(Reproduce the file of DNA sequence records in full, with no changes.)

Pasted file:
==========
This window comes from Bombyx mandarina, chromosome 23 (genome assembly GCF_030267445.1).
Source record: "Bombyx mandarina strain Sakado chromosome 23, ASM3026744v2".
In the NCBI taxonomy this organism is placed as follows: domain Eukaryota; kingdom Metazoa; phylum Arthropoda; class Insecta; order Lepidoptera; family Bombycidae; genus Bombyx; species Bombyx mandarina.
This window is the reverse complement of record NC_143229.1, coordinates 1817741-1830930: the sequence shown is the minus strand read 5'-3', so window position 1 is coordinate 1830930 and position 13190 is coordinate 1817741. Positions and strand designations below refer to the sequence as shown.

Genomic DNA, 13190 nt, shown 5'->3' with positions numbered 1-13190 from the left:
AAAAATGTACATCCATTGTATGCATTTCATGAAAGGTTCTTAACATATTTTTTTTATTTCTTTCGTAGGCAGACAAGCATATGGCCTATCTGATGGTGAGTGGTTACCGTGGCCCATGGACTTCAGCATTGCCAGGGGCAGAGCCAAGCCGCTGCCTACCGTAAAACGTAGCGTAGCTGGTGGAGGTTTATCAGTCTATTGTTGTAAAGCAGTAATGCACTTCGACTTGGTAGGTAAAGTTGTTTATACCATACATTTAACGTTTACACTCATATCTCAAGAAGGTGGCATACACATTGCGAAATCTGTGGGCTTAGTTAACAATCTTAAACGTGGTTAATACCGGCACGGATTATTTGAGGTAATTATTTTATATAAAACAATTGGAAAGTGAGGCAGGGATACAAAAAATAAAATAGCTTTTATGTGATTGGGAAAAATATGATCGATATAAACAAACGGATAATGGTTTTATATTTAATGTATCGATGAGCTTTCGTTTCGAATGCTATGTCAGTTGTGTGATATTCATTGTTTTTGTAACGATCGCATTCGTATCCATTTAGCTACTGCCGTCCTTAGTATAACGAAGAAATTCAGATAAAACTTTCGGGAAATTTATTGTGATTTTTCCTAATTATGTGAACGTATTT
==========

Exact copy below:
This window comes from Bombyx mandarina, chromosome 23 (genome assembly GCF_030267445.1).
Source record: "Bombyx mandarina strain Sakado chromosome 23, ASM3026744v2".
In the NCBI taxonomy this organism is placed as follows: domain Eukaryota; kingdom Metazoa; phylum Arthropoda; class Insecta; order Lepidoptera; family Bombycidae; genus Bombyx; species Bombyx mandarina.
This window is the reverse complement of record NC_143229.1, coordinates 1817741-1830930: the sequence shown is the minus strand read 5'-3', so window position 1 is coordinate 1830930 and position 13190 is coordinate 1817741. Positions and strand designations below refer to the sequence as shown.

Genomic DNA, 13190 nt, shown 5'->3' with positions numbered 1-13190 from the left:
AAAAATGTACATCCATTGTATGCATTTCATGAAAGGTTCTTAACATATTTTTTTTATTTCTTTCGTAGGCAGACAAGCATATGGCCTATCTGATGGTGAGTGGTTACCGTGGCCCATGGACTTCAGCATTGCCAGGGGCAGAGCCAAGCCGCTGCCTACCGTAAAACGTAGCGTAGCTGGTGGAGGTTTATCAGTCTATTGTTGTAAAGCAGTAATGCACTTCGACTTGGTAGGTAAAGTTGTTTATACCATACATTTAACGTTTACACTCATATCTCAAGAAGGTGGCATACACATTGCGAAATCTGTGGGCTTAGTTAACAATCTTAAACGTGGTTAATACCGGCACGGATTATTTGAGGTAATTATTTTATATAAAACAATTGGAAAGTGAGGCAGGGATACAAAAAATAAAATAGCTTTTATGTGATTGGGAAAAATATGATCGATATAAACAAACGGATAATGGTTTTATATTTAATGTATCGATGAGCTTTCGTTTCGAATGCTATGTCAGTTGTGTGATATTCATTGTTTTTGTAACGATCGCATTCGTATCCATTTAGCTACTGCCGTCCTTAGTATAACGAAGAAATTCAGATAAAACTTTCGGGAAATTTATTGTGATTTTTCCTAATTATGTGAACGTATTT